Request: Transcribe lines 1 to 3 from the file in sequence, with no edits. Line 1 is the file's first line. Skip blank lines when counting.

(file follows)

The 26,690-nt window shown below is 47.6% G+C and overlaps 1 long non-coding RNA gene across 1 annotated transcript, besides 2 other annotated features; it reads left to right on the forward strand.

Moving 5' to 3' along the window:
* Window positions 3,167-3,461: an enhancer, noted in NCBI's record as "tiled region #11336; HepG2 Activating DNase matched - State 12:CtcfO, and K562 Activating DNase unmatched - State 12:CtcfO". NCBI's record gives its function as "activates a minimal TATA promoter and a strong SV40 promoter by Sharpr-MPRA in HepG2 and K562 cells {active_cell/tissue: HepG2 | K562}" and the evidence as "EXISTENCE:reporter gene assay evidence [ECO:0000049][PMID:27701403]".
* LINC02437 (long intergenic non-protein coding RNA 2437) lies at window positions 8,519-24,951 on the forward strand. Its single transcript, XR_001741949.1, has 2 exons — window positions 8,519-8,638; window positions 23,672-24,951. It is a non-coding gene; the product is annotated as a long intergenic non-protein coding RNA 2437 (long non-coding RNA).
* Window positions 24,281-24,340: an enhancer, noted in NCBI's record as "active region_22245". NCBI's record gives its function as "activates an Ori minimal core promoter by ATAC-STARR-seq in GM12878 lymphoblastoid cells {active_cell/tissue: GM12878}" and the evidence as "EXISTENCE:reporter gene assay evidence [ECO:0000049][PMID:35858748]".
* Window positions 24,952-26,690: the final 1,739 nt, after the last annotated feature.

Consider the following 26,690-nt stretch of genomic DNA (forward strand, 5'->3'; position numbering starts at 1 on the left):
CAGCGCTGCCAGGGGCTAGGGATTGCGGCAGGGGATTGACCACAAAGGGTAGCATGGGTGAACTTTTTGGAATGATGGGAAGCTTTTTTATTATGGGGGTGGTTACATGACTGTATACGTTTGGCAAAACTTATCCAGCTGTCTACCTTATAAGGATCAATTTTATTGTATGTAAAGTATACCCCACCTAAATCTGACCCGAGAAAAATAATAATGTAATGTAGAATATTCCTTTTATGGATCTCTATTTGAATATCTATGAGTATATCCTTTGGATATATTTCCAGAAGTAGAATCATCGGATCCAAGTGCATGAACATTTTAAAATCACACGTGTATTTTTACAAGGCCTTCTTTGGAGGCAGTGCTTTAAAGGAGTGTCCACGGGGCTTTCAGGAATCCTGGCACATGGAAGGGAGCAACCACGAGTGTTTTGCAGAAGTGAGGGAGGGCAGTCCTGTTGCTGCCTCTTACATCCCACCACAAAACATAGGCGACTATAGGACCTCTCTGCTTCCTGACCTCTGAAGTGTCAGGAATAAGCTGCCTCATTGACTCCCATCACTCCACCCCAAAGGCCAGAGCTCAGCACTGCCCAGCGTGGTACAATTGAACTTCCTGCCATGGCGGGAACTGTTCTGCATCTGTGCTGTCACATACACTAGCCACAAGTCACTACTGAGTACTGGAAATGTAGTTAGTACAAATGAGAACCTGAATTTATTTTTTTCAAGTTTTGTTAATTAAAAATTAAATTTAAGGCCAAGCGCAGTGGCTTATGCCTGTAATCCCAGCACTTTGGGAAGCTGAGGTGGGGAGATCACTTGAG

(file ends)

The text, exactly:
The 26,690-nt window shown below is 47.6% G+C and overlaps 1 long non-coding RNA gene across 1 annotated transcript, besides 2 other annotated features; it reads left to right on the forward strand.

Moving 5' to 3' along the window:
* Window positions 3,167-3,461: an enhancer, noted in NCBI's record as "tiled region #11336; HepG2 Activating DNase matched - State 12:CtcfO, and K562 Activating DNase unmatched - State 12:CtcfO". NCBI's record gives its function as "activates a minimal TATA promoter and a strong SV40 promoter by Sharpr-MPRA in HepG2 and K562 cells {active_cell/tissue: HepG2 | K562}" and the evidence as "EXISTENCE:reporter gene assay evidence [ECO:0000049][PMID:27701403]".